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What Joakim Book Says

Joakim Book is a deep, nuanced, and wise thinker who, with every essay that he writes, earns more of my respect. His latest essay for AIER is a heart-rending must-read. Like him, I hope – oh do I hope! – that he’s mistaken. But I fear that his fears – his Robert Higgsian fears – are warranted. Humanity’s insane overreaction to covid-19 is an epic tragedy, perhaps one of the greatest errors in all of human history. Here’s a slice from Mr. Book’s essay:

It’s not about what works and what doesn’t, a disease or how best to combat it. It’s not even about weighing one set of ills against another. It’s about feeling good and about being in it together – suppressing everyone’s rights and freedoms together.

Air travel won’t return to its 2019 peak. Fewer people will fly, eschewing the wonders of Elsewhere for the safety of Somewhere. The prospects of mandatory quarantines, sometimes in both directions of travel, will sway all but the most dedicated people from traveling. Those who venture into these remarkably safe wonders of civilization will find themselves going through an additional ordeal – not unlike what happened after 9/11 (another set of freedoms never returned to us). We’ll be wearing masks for many years to come, possibly forever; food and drinks will not be served; hand sanitizers and wipers ensure that nothing ever touches your skin. The slight silver lining is some extra space as under no circumstances will seat neighbors be permitted – which means that airlines will struggle with profitability, see more future bailouts, and some of them probably nationalized.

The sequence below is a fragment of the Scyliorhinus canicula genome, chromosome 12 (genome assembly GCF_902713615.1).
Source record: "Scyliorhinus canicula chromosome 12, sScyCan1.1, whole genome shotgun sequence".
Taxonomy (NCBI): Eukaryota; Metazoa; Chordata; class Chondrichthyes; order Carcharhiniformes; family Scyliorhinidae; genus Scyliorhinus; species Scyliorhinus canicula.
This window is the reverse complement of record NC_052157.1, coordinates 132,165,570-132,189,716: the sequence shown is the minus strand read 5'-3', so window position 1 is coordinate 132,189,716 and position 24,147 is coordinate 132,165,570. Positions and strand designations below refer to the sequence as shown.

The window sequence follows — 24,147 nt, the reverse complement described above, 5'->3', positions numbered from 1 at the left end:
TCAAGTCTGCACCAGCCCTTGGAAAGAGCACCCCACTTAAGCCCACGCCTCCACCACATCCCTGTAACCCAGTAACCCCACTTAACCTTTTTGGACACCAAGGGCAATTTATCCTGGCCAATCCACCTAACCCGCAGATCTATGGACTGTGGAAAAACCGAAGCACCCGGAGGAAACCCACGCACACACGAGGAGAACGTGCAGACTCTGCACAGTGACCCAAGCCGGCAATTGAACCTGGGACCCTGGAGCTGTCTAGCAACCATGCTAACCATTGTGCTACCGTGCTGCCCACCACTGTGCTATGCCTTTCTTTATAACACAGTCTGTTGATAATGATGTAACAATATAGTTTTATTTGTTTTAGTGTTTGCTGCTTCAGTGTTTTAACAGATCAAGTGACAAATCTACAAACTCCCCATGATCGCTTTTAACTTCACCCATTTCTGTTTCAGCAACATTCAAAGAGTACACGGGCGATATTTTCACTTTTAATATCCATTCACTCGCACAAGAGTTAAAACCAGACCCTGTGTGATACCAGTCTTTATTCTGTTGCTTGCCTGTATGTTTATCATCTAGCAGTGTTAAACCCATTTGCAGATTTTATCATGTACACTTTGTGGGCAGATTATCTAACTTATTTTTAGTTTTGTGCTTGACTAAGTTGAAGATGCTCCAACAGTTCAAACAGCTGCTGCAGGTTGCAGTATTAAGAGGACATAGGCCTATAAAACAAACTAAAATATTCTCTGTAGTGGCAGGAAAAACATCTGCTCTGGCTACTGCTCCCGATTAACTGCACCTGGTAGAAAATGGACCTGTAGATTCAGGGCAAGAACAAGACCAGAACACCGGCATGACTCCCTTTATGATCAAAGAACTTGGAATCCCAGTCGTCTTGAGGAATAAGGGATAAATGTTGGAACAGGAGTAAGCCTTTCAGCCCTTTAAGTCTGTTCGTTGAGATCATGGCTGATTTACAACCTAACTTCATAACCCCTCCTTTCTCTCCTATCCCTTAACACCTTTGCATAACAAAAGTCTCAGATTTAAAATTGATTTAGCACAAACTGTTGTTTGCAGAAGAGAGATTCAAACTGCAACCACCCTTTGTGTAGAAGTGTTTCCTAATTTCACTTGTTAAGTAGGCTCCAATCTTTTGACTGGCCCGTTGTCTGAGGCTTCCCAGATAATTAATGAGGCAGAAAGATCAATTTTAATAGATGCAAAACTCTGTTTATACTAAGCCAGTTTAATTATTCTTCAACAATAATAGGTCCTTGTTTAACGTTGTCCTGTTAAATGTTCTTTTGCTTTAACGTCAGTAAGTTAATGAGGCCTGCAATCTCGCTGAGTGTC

The comparatively harmless plexiglass will be everywhere, as will the masks that make it impossible to read others’ facial expressions and on occasion hear what they’re saying. Social interaction will be inhibited, and not just physically. We’ll all make our purchases behind protective veils – or through the pseudo-anonymity of being online – losing the affectionate interactions that make market participants friendlier. Say goodbye to late-night rumblings through the streets – nightclubs and bars will stay closed, permanently, as such frivolity is most certainly not “essential.” If you’re even allowed outside, that is – which you won’t be – there will be few reasons for you to leave the safety of your home.

Vaccines will arrive, faster than ever before in human history, but the combination of not providing enough protection and a sizable portion of the population refusing to take them, will mean that corona restrictions remain in place.

The madness of 2020 has had a lot of extraordinary firsts: lines in the sand we never thought politicians would cross. We thought they’d never infringe on people’s freedom to walk outside, meet others, trade in perfectly harmless and mutually beneficial exchange. We were wrong: at the first sight of (slight) danger, we handed over freedoms left and right – and nobody really cared. Higgs’ thirty-year-old words are more relevant than ever.

When even free-marketeers like Tyler Cowen say that opening schools “just doesn’t seem worth it,” we don’t want to know what he thinks about other activities. In the early days of the pandemic, opponents of freedom said smugly that “There are no libertarians in a pandemic.” Perhaps, we reluctantly conceded as we all feared what we didn’t know, before we retorted that there would be no statists coming out of one. Liberty’s proponents seem to be losing that one too.